Unbeknownst to Fritz, Formby had negotiated an insurance policy that included business interruption coverage. “I had tears in my eyes,” Rahr recalls. “The Farmers agent told me, ‘You’re going to be OK.’ The worst day in my life turned out to be one of the best.”

The just-signed Costco deal was off, due to all the damage, but bar accounts were serviced by the Coors distributor, while Rahr ordered new equipment that streamlined the brewing process. Meanwhile, the staff kept the Rahr brand in the public eye by starring in nine droll YouTube videos about killing time, titled, “What Brewers Do When They Can’t Brew Beer.”

Crucially, the five-month interval afforded Rahr time not only to structure a more efficient brewery, but also to re-brand his beer and rethink his business strategy. A vastly improved operation emerged, he says. A new label design for Rahr Blonde, a Munich-style lager, depicted a fräulein in Oktoberfest “dirndl” dress bearing the likeness of Rahr’s beauty-queen mother—Miss Minnesota 1952, and second runner-up Miss Universe and Miss USA the same year.

The timing was perfect. With a streamlined brewing plant that cut production work by hours, plus a brand-new bottling line from Italy, the reopened brewery began shipping just as the Texas craft beer market began taking off. (Created to mark the reopening was a strong winter ale, a one-off brew called, Snowmageddon.) From 2,500 barrels (77,500 gallons) in 2010, production soared to 7,500 (232,000 gallons) in just two years.

“Since the roof collapsed, it’s been growing and blowing,” Rahr says over endless glasses of ice water outside Fort Worth’s Press Café on a recent hot summer morning. By now, Rahr has gone far beyond its German-lager-only portfolio to include Dadgum IPA, now one of its biggest sellers among some 20 different beers (six year-round varieties, 14 seasonals). It’s also built an in-house laboratory and switched from longneck bottles to cans. From one employee, it’s now a beehive of 33.

Times have changed. Large distributors, which once shunned craft brands, now scramble for them, as the segment’s share of the total beer market has grown steadily while the large industrial brands remain stagnant at best. Craft’s share has gone from less than 3 percent in 2004 to more than 12 percent today, says the Brewers Association’s Gatza.

Still, challenges for Rahr are never far away. For example, the $500,000 bottling line imported from Italy didn’t perform as expected. For every 1,000 cases, 40 to 50 were not filled correctly, with no one around to service the machinery. So, after six years, Rahr said, “Screw it, we’re going to get a canning line.” It was an $800,000 decision.

Fifteen years ago, canning beer was seen as something the industrial-scale brewers did, along with screw-off caps. (One notable exception was Colorado’s Oskar Blues, which pioneered with canned Dale’s Pale Ale, and brewpubs that had a Canadian apparatus that canned one beer at a time.) But the smugness is long gone, and the aluminum can’s practical attributes have won out. Cans are lighter than bottles, which saves on shipping; easier to recycle; keep beer fresher longer by blocking more light; chill faster; and can be taken where glass bottles are not allowed, according to the Brewers Association. From a 4 to 5 percent reject rate with bottles, Rahr has seen rejects drop to 1 percent with the new canning line.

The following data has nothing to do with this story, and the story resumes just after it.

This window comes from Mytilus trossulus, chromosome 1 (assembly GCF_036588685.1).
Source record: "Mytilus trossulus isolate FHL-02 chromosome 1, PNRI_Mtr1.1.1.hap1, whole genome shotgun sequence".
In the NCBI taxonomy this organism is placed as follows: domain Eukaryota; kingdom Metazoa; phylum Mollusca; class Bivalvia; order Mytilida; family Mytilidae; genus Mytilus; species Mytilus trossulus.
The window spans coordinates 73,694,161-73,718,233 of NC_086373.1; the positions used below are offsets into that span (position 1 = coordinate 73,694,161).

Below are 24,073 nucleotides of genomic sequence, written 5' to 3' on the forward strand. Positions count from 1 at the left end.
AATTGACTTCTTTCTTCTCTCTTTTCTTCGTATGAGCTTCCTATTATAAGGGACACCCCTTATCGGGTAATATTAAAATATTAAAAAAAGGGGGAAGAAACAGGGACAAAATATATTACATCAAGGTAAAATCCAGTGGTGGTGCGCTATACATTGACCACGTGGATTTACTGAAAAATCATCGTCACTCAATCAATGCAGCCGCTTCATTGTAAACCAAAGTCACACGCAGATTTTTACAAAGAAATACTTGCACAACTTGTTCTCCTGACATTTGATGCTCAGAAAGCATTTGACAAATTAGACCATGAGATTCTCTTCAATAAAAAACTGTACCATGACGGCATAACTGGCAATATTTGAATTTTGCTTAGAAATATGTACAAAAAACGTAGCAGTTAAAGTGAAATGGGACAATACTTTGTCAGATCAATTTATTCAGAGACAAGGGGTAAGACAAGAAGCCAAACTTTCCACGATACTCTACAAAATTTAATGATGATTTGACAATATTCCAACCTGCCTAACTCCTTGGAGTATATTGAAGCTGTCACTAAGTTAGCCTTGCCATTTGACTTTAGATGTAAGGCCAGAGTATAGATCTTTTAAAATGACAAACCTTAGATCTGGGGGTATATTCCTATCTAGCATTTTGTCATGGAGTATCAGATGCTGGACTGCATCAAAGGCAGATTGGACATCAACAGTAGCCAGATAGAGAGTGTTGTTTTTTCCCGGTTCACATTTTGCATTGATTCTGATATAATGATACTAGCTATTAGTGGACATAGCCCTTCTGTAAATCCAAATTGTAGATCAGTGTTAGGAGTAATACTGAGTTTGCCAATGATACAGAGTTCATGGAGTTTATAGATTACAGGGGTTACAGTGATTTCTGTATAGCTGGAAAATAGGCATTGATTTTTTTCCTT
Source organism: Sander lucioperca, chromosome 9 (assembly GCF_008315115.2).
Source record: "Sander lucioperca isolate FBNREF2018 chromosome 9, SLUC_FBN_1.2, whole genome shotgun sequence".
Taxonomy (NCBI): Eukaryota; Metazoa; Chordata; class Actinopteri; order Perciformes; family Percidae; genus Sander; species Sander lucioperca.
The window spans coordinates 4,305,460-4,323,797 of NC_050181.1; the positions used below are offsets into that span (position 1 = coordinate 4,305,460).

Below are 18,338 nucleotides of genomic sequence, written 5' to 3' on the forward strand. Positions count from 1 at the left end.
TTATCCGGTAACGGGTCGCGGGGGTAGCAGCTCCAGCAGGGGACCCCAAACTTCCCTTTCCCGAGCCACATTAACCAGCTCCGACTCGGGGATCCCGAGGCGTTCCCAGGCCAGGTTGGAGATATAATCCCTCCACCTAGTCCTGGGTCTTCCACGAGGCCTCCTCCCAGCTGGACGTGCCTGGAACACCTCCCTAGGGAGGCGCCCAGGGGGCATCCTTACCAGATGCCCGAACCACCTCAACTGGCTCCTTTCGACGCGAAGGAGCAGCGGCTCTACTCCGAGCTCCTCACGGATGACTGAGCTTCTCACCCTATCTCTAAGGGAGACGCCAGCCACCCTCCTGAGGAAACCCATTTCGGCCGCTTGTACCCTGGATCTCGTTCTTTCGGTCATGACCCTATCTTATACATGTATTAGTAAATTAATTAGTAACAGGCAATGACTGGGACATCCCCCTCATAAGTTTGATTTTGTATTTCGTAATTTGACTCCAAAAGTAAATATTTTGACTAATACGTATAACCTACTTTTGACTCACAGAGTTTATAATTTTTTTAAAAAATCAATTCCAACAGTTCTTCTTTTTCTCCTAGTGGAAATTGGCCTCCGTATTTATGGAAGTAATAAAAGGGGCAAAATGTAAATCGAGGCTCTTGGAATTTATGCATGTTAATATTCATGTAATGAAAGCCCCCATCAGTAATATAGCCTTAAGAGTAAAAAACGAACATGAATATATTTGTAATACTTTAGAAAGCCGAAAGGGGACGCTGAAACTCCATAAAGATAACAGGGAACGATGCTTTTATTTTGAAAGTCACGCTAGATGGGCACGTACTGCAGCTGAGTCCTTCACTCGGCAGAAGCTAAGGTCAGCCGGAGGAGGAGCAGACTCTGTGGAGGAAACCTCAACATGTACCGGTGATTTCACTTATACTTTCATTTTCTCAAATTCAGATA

The privately held brewery won’t disclose profits or sales figures. But Rahr says that beer “sold” will have gone from 14,500 barrels (449,500 gallons) in 2013 to an estimated 19,500 barrels (604,500 gallons) this year—a 34 percent increase.

Today, Rahr & Sons is far from being the only craft brewer in the region. “Everything is being nibbled,” Rahr says. “Even those who opened two years ago are being nibbled on by new ones. Every week, every month, there are new ones.”

Rahr hopes his beer will be in as many as 20 states by next year.

His was one of just 24 small breweries that opened nationwide in 2004. “Now we are seeing two microbreweries open per day,” the Brewing Association’s Gatza says. From 1,413 operating in 2004, there are now 5,600.

Faced with growing competition by startups, Rahr began looking beyond Texas. Shipments to Oklahoma began last year and to Nebraska and Kansas several months ago. Planned deliveries to Louisiana were scheduled to begin in October. In 2018, Rahr plans to have his beer sold in Tennessee, Arkansas, Minnesota, and Wisconsin, making a Rahr beer available in the two Midwestern states for the first time since the 1960s.

“It’s always been part of our growth plan to move to Minnesota and Wisconsin,” he says, reviving the family’s active brewing presence that began in the region during the mid-19th century. With laboratory and quality control measures, “we know our beer is stable; we know it can travel. We hope to be in 17 to 20 states by the fall of next year.”

And, he hasn’t forgotten Fort Worth. In the planning stage is a small, store-front brewery downtown with a tasting room. And in late November, the brewery will release its seasonal favorite, Winter Warmer Ale. This year it will be aged in Jack Daniels whiskey barrels through a collaborative effort with the iconic Tennessee distiller.
Personally meaningful to the rail freight salesman-turned-brewer is that the venture is truly becoming Rahr & Sons. His eldest son starts full-time in January, and the youngest works during school vacations.

Not all developments are positive, though, in keeping with the brewery’s roller-coaster history. “Our boiler crapped out on us last week,” Rahr recently reported. “It’s never boring at the Rahr brewery. But even during the worst days, this is still better than anywhere else.”